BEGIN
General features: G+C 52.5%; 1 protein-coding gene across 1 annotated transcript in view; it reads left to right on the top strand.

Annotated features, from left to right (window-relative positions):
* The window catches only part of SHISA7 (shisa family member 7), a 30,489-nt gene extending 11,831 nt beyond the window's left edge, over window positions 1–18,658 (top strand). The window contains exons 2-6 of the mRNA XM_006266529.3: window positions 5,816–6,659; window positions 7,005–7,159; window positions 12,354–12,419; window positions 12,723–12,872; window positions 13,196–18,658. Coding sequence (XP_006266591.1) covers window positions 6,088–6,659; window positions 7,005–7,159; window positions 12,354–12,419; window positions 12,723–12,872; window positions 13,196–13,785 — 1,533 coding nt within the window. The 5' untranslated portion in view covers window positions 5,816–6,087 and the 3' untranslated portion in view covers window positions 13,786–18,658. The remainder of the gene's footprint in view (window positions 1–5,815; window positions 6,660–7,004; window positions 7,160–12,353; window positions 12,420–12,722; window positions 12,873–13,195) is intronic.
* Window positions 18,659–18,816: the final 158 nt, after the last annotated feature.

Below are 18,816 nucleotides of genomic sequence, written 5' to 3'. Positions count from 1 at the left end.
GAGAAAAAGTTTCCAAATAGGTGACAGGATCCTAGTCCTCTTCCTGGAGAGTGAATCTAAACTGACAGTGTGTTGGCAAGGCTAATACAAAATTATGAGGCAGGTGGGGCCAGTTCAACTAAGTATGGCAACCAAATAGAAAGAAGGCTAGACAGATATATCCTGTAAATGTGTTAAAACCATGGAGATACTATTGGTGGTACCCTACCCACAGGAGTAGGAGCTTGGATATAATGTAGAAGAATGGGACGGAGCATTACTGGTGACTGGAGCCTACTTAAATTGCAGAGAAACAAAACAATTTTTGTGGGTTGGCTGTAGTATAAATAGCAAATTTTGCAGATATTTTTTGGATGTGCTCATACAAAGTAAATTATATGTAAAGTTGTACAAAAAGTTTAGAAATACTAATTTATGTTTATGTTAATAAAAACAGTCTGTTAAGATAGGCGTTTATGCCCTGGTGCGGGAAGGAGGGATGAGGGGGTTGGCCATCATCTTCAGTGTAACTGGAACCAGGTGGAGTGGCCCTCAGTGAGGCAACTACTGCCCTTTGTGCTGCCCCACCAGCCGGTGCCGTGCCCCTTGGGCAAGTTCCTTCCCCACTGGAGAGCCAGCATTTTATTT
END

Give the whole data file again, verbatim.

General features: G+C 52.5%; 1 protein-coding gene across 1 annotated transcript in view; it reads left to right on the top strand.

Annotated features, from left to right (window-relative positions):
* The window catches only part of SHISA7 (shisa family member 7), a 30,489-nt gene extending 11,831 nt beyond the window's left edge, over window positions 1–18,658 (top strand). The window contains exons 2-6 of the mRNA XM_006266529.3: window positions 5,816–6,659; window positions 7,005–7,159; window positions 12,354–12,419; window positions 12,723–12,872; window positions 13,196–18,658. Coding sequence (XP_006266591.1) covers window positions 6,088–6,659; window positions 7,005–7,159; window positions 12,354–12,419; window positions 12,723–12,872; window positions 13,196–13,785 — 1,533 coding nt within the window. The 5' untranslated portion in view covers window positions 5,816–6,087 and the 3' untranslated portion in view covers window positions 13,786–18,658. The remainder of the gene's footprint in view (window positions 1–5,815; window positions 6,660–7,004; window positions 7,160–12,353; window positions 12,420–12,722; window positions 12,873–13,195) is intronic.
* Window positions 18,659–18,816: the final 158 nt, after the last annotated feature.

Below are 18,816 nucleotides of genomic sequence, written 5' to 3'. Positions count from 1 at the left end.
GAGAAAAAGTTTCCAAATAGGTGACAGGATCCTAGTCCTCTTCCTGGAGAGTGAATCTAAACTGACAGTGTGTTGGCAAGGCTAATACAAAATTATGAGGCAGGTGGGGCCAGTTCAACTAAGTATGGCAACCAAATAGAAAGAAGGCTAGACAGATATATCCTGTAAATGTGTTAAAACCATGGAGATACTATTGGTGGTACCCTACCCACAGGAGTAGGAGCTTGGATATAATGTAGAAGAATGGGACGGAGCATTACTGGTGACTGGAGCCTACTTAAATTGCAGAGAAACAAAACAATTTTTGTGGGTTGGCTGTAGTATAAATAGCAAATTTTGCAGATATTTTTTGGATGTGCTCATACAAAGTAAATTATATGTAAAGTTGTACAAAAAGTTTAGAAATACTAATTTATGTTTATGTTAATAAAAACAGTCTGTTAAGATAGGCGTTTATGCCCTGGTGCGGGAAGGAGGGATGAGGGGGTTGGCCATCATCTTCAGTGTAACTGGAACCAGGTGGAGTGGCCCTCAGTGAGGCAACTACTGCCCTTTGTGCTGCCCCACCAGCCGGTGCCGTGCCCCTTGGGCAAGTTCCTTCCCCACTGGAGAGCCAGCATTTTATTT